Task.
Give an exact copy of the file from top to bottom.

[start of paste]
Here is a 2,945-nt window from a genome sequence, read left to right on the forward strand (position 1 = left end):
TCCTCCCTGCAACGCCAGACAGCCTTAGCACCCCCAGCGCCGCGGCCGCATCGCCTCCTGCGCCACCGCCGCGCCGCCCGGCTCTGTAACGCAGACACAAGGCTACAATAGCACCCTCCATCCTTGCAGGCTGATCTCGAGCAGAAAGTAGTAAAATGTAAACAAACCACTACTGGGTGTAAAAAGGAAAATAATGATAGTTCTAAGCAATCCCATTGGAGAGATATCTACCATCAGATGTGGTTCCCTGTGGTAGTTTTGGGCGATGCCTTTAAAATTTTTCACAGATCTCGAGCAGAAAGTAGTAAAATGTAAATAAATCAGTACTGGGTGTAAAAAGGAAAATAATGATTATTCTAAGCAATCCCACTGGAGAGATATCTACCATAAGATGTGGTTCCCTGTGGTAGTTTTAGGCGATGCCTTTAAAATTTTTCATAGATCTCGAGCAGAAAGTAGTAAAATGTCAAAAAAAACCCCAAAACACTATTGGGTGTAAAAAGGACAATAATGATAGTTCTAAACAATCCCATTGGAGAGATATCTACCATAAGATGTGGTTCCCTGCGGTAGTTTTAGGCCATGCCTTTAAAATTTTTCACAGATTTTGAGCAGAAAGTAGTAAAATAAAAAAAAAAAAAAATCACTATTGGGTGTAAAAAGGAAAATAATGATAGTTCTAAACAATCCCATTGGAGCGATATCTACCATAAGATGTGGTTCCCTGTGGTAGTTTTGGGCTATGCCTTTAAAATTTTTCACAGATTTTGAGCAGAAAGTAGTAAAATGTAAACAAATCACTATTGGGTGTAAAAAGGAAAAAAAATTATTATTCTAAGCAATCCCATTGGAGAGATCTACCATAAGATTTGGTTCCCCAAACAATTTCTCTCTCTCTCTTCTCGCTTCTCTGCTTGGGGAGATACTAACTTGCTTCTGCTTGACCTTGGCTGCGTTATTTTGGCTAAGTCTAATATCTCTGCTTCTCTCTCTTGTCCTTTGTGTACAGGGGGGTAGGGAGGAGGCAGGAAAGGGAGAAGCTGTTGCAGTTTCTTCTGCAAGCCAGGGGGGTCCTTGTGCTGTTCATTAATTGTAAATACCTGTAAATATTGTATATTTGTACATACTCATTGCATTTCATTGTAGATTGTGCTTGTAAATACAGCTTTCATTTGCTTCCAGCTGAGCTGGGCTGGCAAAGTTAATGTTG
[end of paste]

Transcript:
Here is a 2,945-nt window from a genome sequence, read left to right on the forward strand (position 1 = left end):
TCCTCCCTGCAACGCCAGACAGCCTTAGCACCCCCAGCGCCGCGGCCGCATCGCCTCCTGCGCCACCGCCGCGCCGCCCGGCTCTGTAACGCAGACACAAGGCTACAATAGCACCCTCCATCCTTGCAGGCTGATCTCGAGCAGAAAGTAGTAAAATGTAAACAAACCACTACTGGGTGTAAAAAGGAAAATAATGATAGTTCTAAGCAATCCCATTGGAGAGATATCTACCATCAGATGTGGTTCCCTGTGGTAGTTTTGGGCGATGCCTTTAAAATTTTTCACAGATCTCGAGCAGAAAGTAGTAAAATGTAAATAAATCAGTACTGGGTGTAAAAAGGAAAATAATGATTATTCTAAGCAATCCCACTGGAGAGATATCTACCATAAGATGTGGTTCCCTGTGGTAGTTTTAGGCGATGCCTTTAAAATTTTTCATAGATCTCGAGCAGAAAGTAGTAAAATGTCAAAAAAAACCCCAAAACACTATTGGGTGTAAAAAGGACAATAATGATAGTTCTAAACAATCCCATTGGAGAGATATCTACCATAAGATGTGGTTCCCTGCGGTAGTTTTAGGCCATGCCTTTAAAATTTTTCACAGATTTTGAGCAGAAAGTAGTAAAATAAAAAAAAAAAAAAATCACTATTGGGTGTAAAAAGGAAAATAATGATAGTTCTAAACAATCCCATTGGAGCGATATCTACCATAAGATGTGGTTCCCTGTGGTAGTTTTGGGCTATGCCTTTAAAATTTTTCACAGATTTTGAGCAGAAAGTAGTAAAATGTAAACAAATCACTATTGGGTGTAAAAAGGAAAAAAAATTATTATTCTAAGCAATCCCATTGGAGAGATCTACCATAAGATTTGGTTCCCCAAACAATTTCTCTCTCTCTCTTCTCGCTTCTCTGCTTGGGGAGATACTAACTTGCTTCTGCTTGACCTTGGCTGCGTTATTTTGGCTAAGTCTAATATCTCTGCTTCTCTCTCTTGTCCTTTGTGTACAGGGGGGTAGGGAGGAGGCAGGAAAGGGAGAAGCTGTTGCAGTTTCTTCTGCAAGCCAGGGGGGTCCTTGTGCTGTTCATTAATTGTAAATACCTGTAAATATTGTATATTTGTACATACTCATTGCATTTCATTGTAGATTGTGCTTGTAAATACAGCTTTCATTTGCTTCCAGCTGAGCTGGGCTGGCAAAGTTAATGTTG